Purchasing vehicles in probate with multiple beneficiaries.

I have three sisters who are beneficiaries to an estate. one sister would like to
purchase a vehicle, that is still part of the estate at fair market value. Since
all 3 sisters own a third of said vehicle does that mean that the sister who
wishes to purchase the vehicle only pays 2/3 of the fair market value?
Fair market value for vehicle 10,500.
Each sister owns 3,500
purchaser, one of the sisters pays 7,000 for the vehicle.

Asked on March 20, 2017 under Estate Planning, Washington


SJZ, Member, New York Bar / FreeAdvice Contributing Attorney

Answered 3 years ago | Contributor

Actually, since the estate has not been settled, the way to do this is the sister buying it pays the estate the *full* fair market value--possibly at a slight discount, to reflect that there are no marketing, advertising, etc. costs associated with the sale. The reason is, whatever the car sells for, that amount is then split three ways among the three beneficiaries, so each gets 1/3 of the proceeds: the paying sister, therefore, gets 1/3 back once the estate settles, and each other sister get 1/3, too. If the paying sister only pays 2/3 and that is then distributed three ways--which is what would have to happen, if the three sisters are each 1/3 beneficiaries--then the non-paying sisters only each get 1/3 x 2/3 of the value, or 2/9; and the paying sister would also get 2/9 after having gotten a car worth $10,500 for only $7,000, so she would come out well ahead of her siblings.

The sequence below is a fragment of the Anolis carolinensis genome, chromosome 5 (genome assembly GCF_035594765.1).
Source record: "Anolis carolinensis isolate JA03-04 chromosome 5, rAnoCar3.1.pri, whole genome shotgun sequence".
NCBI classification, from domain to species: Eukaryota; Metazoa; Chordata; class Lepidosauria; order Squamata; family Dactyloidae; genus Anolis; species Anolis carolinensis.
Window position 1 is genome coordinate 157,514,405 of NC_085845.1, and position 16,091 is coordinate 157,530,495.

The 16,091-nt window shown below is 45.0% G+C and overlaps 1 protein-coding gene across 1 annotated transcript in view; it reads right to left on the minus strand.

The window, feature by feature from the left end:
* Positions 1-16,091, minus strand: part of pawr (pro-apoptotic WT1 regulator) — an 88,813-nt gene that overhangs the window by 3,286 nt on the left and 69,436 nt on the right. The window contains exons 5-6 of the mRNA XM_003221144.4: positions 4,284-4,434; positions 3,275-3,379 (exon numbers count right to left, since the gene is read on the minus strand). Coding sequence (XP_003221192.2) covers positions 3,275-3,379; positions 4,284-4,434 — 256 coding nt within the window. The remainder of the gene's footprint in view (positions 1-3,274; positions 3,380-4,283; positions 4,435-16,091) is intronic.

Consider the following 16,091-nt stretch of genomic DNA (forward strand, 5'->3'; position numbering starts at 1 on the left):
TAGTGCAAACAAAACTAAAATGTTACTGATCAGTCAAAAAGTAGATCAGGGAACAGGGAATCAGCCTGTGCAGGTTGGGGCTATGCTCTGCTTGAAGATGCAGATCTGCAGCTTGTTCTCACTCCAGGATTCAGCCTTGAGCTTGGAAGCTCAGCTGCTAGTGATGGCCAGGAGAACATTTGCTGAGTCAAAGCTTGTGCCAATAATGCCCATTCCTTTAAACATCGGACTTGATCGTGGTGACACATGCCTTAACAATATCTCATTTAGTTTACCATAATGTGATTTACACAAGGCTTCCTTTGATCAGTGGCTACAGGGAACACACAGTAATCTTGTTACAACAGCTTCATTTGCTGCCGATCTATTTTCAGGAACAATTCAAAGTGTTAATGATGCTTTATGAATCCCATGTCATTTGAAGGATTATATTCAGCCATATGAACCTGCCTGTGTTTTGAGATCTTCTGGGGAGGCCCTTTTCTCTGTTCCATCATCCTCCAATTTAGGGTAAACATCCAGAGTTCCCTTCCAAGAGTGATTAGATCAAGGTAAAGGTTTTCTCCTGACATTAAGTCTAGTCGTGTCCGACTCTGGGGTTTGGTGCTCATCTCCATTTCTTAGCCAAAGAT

Assuming the above is satisfatory to all (since buying the car is voluntary), what you need is for the estate's personal representative--e.g. the executor (if there is a will) or court-appointed administrator or representative (if there is no will)--to approve the sale and make it happen: the personal representative has the authority to sell estate assets.

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